These KEYWORDS emerged in a seminar (the CoR Seminar of 3rd July 2014) the aim of which was to lay the foundations of a common language on resilience. That is, to highlight some terms recognized by participants as relevant and, at the same time, challenging and provocative. Out of this came possible keywords for a richer conversation on resilience.
The process through which these terms have been generated was structured in two steps: different working groups freely generated a set of words, one for each group. These words coming from the different working groups were then clustered in six groups on the basis of a commonly recognized degree of affinity. The groups are not mutually exclusive – a resilient system may share attributes across them – but suggest particular cultural and organisational qualities as a way of understanding how resilience might be achieved.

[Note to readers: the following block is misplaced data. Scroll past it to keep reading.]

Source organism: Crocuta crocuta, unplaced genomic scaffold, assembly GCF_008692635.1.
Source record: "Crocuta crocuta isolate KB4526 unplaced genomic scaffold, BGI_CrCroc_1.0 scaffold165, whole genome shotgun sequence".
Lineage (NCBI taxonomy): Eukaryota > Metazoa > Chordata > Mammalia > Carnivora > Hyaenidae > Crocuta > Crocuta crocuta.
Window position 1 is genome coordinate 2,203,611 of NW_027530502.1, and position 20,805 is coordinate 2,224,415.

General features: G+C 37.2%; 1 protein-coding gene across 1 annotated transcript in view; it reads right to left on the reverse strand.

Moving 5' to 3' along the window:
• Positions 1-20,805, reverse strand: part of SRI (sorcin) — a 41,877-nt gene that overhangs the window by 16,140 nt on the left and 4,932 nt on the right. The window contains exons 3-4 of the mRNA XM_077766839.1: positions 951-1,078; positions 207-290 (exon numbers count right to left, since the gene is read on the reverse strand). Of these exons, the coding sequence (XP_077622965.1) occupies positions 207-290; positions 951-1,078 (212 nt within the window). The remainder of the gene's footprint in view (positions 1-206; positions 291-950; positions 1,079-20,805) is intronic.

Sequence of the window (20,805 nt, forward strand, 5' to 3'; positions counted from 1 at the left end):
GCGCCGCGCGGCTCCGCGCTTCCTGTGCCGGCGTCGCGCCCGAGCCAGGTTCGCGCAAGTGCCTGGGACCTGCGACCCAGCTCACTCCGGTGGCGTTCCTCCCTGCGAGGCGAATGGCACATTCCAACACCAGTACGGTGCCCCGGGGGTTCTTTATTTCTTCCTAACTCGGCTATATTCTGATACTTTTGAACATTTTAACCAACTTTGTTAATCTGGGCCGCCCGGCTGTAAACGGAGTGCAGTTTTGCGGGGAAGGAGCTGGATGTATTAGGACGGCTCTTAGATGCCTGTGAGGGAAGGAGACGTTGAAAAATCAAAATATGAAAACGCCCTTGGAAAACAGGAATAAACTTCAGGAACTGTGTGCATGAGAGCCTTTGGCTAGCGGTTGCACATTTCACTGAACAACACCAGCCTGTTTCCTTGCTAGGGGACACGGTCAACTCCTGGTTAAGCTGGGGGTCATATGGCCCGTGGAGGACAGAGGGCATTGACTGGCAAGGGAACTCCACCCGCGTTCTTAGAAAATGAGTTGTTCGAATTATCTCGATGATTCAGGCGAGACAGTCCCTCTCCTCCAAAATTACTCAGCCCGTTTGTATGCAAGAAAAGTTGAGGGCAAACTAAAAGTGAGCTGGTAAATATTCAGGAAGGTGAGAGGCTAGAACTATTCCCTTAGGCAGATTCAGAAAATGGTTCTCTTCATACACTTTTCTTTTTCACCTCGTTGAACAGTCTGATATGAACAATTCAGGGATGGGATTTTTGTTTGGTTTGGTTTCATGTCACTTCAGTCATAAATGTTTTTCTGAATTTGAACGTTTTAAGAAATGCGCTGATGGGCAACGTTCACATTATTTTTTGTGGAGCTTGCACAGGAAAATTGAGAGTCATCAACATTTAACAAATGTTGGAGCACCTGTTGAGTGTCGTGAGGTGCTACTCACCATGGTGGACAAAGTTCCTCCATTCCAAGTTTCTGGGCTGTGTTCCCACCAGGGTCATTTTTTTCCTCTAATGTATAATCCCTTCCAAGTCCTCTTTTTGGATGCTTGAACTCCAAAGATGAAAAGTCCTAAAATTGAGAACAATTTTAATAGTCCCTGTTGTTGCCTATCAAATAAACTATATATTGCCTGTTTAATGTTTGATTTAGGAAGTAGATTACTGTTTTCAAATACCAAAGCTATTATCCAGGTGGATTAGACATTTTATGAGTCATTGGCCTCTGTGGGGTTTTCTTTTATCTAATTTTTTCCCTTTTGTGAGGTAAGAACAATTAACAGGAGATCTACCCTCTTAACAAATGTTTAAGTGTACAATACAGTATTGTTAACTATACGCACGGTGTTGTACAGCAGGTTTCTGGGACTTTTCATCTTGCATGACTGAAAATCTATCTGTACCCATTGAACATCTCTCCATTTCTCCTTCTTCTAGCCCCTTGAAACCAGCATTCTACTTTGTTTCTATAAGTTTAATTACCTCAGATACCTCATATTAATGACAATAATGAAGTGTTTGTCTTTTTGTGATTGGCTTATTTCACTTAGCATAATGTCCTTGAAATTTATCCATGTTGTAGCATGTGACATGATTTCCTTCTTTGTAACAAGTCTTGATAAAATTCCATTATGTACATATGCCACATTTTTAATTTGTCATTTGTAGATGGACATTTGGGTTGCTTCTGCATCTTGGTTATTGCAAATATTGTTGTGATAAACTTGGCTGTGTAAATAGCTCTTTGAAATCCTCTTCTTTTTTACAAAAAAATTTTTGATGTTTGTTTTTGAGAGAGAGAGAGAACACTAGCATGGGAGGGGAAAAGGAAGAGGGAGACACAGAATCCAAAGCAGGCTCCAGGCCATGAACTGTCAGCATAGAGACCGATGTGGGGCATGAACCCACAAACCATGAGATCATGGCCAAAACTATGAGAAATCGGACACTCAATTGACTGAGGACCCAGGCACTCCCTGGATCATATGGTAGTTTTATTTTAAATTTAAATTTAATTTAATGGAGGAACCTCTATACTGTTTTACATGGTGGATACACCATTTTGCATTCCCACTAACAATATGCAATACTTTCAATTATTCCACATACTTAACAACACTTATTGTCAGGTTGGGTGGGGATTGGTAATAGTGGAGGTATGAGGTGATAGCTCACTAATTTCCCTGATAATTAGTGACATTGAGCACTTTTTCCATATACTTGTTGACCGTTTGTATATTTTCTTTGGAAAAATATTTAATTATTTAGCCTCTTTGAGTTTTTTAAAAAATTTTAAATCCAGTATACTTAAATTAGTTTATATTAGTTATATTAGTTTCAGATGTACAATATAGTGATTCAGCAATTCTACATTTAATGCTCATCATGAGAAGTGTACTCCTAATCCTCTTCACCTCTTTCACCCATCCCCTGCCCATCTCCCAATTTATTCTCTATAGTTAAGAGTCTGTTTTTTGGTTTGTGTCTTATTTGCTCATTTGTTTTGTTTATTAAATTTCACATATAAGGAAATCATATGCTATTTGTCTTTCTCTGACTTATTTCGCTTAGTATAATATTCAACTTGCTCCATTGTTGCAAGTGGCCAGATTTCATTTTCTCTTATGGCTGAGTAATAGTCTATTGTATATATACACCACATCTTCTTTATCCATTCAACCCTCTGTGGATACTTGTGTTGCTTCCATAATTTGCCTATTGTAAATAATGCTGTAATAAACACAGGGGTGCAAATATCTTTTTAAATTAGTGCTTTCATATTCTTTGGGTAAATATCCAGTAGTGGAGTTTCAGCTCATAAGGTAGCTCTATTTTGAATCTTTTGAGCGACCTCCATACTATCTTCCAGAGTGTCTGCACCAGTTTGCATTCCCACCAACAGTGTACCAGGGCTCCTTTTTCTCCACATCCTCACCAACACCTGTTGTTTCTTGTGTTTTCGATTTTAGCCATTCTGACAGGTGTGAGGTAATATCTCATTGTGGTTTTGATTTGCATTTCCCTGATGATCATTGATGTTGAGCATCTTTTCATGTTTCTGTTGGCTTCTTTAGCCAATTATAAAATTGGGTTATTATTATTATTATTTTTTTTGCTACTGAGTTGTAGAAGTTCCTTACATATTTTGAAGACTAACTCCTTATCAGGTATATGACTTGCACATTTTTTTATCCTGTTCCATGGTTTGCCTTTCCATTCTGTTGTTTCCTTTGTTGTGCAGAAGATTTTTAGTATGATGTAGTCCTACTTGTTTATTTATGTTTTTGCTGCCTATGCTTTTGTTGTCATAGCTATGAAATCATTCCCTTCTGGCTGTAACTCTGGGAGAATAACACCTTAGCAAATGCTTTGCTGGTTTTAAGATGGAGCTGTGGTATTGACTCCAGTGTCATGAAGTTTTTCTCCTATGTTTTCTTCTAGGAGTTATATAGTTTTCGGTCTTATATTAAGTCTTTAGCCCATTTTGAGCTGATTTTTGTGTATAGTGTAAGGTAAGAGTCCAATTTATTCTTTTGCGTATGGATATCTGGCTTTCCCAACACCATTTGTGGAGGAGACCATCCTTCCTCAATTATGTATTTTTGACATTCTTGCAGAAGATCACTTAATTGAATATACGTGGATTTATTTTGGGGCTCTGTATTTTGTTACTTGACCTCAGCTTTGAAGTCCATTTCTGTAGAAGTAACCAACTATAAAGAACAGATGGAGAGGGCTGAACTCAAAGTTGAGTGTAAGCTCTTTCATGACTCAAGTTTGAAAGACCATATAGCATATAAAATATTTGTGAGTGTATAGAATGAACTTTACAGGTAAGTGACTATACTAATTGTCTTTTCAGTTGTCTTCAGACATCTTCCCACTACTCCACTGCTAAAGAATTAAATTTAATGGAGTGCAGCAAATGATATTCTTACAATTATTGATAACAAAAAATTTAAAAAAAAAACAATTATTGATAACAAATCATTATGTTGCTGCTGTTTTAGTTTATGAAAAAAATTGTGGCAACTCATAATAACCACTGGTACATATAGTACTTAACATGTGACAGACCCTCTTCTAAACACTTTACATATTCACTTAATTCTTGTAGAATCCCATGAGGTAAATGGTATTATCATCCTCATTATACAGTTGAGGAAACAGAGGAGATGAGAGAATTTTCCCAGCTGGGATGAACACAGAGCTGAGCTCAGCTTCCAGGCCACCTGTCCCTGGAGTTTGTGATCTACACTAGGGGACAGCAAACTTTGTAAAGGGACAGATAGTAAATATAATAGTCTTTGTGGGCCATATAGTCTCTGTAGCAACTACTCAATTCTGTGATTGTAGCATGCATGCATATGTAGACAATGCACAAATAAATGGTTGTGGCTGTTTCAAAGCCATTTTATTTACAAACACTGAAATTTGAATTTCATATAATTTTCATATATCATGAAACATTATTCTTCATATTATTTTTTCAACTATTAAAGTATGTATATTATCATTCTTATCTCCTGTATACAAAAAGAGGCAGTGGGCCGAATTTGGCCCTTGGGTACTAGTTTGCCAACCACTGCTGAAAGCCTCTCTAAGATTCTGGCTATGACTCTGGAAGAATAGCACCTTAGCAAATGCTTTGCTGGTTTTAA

Resilience can be discussed in its technical characteristics utilizing terms that are already universally recognized: diversity, redundancy and effective feedbacks. Even though these terms and implications have to be better-understood, their technical meaning is already clear and coherent solutions have been conceived and partially implemented.
Today, in order to extend and deepen the consciousness on the role of resilience in our lives and make resilient solutions possible, another set of words must be proposed: the ones needed to build the narratives thanks to which resilience will enter in our imaginary and into our social and cultural conversations. Through this cultural dimension, resilient solutions might acquire a stronger meaning and so will have more potential to spread.
Before moving on in this discussion, one point must be clearly stated: whereas the technical words with which we can talk about resilience are basically the same world-wide, the ones needed on the cultural side are deeply rooted in the local contexts in which they are to be used and, before that, in which they may have been generated.